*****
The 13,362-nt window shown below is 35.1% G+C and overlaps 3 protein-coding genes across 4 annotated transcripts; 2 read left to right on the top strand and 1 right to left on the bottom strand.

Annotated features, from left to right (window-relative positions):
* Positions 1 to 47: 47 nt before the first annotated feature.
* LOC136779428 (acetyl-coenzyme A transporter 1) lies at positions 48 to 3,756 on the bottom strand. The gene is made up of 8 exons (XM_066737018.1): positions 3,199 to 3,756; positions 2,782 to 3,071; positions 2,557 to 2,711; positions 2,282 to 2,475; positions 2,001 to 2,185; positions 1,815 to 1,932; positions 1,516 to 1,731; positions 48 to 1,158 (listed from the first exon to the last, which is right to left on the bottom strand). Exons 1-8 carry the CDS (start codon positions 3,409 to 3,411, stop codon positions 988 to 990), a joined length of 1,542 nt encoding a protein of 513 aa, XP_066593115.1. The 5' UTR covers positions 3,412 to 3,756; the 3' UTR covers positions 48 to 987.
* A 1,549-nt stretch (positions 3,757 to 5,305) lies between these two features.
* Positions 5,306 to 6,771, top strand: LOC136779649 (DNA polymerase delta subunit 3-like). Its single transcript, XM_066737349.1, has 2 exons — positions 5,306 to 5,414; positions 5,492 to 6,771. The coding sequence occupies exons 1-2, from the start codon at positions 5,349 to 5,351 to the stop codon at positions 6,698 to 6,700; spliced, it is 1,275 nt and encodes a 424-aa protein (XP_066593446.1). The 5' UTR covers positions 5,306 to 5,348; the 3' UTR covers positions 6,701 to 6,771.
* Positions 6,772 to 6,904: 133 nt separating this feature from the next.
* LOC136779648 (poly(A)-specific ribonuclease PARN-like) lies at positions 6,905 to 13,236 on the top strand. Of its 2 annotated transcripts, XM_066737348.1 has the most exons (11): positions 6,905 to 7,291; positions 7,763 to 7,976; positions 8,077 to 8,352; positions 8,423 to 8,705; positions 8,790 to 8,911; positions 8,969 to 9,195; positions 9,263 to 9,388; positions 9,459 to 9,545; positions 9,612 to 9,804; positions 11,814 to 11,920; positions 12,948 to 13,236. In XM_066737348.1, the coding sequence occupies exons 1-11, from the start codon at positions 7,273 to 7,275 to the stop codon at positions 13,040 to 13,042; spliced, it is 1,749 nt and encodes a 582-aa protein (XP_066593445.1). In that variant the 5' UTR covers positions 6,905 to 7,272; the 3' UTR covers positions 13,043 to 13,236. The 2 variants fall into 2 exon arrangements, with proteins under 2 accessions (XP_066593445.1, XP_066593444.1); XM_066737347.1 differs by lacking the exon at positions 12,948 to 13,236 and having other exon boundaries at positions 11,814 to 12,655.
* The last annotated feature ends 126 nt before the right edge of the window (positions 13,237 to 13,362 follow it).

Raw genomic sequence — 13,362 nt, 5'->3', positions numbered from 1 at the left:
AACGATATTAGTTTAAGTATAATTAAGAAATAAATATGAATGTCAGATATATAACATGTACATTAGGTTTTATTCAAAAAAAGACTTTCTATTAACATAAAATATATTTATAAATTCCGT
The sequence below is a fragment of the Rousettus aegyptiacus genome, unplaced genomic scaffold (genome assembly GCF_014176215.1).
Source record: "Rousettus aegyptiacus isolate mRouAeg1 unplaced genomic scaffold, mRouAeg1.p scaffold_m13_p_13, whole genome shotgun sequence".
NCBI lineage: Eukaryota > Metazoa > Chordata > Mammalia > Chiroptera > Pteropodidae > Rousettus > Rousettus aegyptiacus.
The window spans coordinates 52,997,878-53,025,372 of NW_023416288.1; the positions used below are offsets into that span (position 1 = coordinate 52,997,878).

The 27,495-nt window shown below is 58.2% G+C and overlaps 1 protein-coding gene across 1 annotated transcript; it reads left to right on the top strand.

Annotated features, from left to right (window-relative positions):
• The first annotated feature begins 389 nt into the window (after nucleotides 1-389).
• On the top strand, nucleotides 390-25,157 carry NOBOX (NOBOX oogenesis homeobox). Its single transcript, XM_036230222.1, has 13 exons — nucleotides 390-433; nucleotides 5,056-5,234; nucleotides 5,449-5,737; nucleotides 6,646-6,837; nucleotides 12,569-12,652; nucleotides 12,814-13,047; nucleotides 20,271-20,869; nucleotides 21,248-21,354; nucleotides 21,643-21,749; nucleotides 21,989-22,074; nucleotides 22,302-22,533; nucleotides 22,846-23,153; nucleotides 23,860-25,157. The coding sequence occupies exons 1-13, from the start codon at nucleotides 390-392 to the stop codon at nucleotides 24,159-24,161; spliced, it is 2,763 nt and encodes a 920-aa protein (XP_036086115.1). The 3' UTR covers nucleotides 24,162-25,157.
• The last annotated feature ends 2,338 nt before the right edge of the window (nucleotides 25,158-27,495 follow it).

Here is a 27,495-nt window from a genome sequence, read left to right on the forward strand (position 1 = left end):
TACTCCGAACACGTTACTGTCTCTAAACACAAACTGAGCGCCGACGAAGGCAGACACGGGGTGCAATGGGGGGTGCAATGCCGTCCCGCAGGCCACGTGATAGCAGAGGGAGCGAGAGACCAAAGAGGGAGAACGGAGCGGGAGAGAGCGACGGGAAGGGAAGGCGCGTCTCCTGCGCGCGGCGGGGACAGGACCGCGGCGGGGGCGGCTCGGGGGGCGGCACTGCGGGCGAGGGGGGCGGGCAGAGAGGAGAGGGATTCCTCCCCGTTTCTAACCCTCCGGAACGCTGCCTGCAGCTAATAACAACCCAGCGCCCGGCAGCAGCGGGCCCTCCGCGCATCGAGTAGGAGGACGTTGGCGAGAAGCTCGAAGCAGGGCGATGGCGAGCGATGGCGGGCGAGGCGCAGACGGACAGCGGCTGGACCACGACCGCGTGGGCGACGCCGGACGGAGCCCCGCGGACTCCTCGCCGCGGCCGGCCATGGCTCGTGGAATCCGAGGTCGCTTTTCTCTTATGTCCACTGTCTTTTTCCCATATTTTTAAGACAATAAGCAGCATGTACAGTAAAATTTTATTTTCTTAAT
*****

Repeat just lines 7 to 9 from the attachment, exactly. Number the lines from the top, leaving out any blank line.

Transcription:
* Positions 6,772 to 6,904: 133 nt separating this feature from the next.
* LOC136779648 (poly(A)-specific ribonuclease PARN-like) lies at positions 6,905 to 13,236 on the top strand. Of its 2 annotated transcripts, XM_066737348.1 has the most exons (11): positions 6,905 to 7,291; positions 7,763 to 7,976; positions 8,077 to 8,352; positions 8,423 to 8,705; positions 8,790 to 8,911; positions 8,969 to 9,195; positions 9,263 to 9,388; positions 9,459 to 9,545; positions 9,612 to 9,804; positions 11,814 to 11,920; positions 12,948 to 13,236. In XM_066737348.1, the coding sequence occupies exons 1-11, from the start codon at positions 7,273 to 7,275 to the stop codon at positions 13,040 to 13,042; spliced, it is 1,749 nt and encodes a 582-aa protein (XP_066593445.1). In that variant the 5' UTR covers positions 6,905 to 7,272; the 3' UTR covers positions 13,043 to 13,236. The 2 variants fall into 2 exon arrangements, with proteins under 2 accessions (XP_066593445.1, XP_066593444.1); XM_066737347.1 differs by lacking the exon at positions 12,948 to 13,236 and having other exon boundaries at positions 11,814 to 12,655.
* The last annotated feature ends 126 nt before the right edge of the window (positions 13,237 to 13,362 follow it).